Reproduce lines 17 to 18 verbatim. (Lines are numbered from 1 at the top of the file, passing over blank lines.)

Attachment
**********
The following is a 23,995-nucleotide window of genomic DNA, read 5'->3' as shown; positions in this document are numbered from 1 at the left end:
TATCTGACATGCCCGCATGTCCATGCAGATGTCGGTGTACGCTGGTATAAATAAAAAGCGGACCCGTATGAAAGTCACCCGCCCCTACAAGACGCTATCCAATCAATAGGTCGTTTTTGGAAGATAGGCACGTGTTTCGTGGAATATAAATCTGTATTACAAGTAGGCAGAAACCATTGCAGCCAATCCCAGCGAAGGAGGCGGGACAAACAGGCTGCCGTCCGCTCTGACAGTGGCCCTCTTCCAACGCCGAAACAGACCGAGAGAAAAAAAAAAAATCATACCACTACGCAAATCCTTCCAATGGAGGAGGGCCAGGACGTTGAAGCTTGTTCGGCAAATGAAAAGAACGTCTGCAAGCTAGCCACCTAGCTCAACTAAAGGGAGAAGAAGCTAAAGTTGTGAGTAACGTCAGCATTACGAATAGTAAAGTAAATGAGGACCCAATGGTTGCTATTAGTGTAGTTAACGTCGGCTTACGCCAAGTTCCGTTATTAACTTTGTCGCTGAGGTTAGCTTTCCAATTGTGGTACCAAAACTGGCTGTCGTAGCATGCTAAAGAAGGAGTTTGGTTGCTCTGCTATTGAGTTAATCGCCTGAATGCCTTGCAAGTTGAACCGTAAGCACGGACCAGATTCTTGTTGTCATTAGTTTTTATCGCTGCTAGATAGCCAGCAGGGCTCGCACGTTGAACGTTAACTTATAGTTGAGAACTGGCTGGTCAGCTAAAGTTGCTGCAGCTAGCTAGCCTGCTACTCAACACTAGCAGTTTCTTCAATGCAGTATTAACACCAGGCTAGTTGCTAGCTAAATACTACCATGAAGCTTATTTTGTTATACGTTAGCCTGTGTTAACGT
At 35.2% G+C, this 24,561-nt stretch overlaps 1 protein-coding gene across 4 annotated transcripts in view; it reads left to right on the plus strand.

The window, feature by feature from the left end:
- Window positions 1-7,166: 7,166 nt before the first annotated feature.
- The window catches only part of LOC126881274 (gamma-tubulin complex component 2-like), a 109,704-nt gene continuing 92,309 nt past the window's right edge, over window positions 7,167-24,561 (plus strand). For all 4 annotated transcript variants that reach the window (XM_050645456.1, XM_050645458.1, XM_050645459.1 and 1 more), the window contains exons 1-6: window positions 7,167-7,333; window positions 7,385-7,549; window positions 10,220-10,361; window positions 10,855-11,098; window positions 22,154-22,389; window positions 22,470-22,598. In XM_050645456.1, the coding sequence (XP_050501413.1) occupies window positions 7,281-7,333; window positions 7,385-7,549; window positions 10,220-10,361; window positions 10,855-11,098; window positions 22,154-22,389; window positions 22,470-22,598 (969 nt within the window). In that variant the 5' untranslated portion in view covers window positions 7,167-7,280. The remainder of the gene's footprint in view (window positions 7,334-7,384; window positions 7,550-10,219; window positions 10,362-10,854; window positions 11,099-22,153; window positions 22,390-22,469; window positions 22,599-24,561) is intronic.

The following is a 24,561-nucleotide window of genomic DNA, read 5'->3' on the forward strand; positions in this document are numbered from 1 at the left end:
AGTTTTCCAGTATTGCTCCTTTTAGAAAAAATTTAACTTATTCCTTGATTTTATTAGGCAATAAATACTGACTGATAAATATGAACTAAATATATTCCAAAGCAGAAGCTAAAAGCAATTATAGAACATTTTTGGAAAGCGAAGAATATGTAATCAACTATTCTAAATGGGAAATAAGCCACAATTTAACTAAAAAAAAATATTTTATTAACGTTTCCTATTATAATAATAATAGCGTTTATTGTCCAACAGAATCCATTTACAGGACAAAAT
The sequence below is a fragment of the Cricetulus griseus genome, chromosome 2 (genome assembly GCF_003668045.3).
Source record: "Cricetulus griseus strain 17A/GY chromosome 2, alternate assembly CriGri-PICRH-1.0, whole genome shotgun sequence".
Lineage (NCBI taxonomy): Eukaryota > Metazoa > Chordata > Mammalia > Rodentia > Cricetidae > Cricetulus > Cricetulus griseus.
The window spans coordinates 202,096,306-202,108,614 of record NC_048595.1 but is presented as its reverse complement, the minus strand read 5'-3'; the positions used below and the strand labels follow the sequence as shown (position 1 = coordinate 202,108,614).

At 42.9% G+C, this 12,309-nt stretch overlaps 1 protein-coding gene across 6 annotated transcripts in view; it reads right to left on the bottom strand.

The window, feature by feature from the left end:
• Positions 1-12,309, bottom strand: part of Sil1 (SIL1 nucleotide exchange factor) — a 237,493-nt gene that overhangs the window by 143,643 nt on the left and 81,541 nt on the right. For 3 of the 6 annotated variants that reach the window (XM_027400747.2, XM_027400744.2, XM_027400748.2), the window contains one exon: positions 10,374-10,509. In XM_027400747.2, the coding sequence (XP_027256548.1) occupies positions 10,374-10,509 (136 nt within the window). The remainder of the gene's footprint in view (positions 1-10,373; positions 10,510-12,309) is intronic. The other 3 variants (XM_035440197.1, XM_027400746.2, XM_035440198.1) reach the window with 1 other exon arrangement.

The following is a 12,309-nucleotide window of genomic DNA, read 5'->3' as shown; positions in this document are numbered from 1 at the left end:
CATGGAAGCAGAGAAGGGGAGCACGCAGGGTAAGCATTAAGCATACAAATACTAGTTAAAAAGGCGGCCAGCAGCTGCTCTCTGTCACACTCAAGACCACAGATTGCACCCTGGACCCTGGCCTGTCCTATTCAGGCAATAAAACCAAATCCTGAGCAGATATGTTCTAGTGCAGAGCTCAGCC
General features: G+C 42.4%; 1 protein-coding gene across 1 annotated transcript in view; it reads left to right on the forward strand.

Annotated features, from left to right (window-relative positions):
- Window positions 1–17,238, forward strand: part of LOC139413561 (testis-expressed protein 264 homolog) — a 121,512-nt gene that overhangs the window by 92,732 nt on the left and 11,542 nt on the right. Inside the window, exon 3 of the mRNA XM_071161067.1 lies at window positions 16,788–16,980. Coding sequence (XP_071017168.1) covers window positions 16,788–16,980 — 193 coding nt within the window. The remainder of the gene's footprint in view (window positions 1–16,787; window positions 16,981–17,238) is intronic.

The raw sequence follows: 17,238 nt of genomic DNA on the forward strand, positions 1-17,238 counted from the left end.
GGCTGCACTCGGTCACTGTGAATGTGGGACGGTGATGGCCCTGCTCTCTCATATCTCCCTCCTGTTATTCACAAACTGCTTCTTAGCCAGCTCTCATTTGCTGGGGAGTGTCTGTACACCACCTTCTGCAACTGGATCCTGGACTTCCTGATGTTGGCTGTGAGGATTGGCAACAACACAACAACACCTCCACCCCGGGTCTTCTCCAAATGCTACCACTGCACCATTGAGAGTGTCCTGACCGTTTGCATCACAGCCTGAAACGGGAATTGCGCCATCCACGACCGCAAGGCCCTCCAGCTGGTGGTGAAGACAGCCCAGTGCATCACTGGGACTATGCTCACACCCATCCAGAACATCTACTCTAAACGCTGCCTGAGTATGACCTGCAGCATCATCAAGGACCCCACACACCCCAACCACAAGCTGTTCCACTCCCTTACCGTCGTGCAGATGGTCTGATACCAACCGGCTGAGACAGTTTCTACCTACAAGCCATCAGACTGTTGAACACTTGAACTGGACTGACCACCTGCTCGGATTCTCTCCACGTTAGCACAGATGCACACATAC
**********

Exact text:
CATGGAAGCAGAGAAGGGGAGCACGCAGGGTAAGCATTAAGCATACAAATACTAGTTAAAAAGGCGGCCAGCAGCTGCTCTCTGTCACACTCAAGACCACAGATTGCACCCTGGACCCTGGCCTGTCCTATTCAGGCAATAAAACCAAATCCTGAGCAGATATGTTCTAGTGCAGAGCTCAGCC
General features: G+C 42.4%; 1 protein-coding gene across 1 annotated transcript in view; it reads left to right on the forward strand.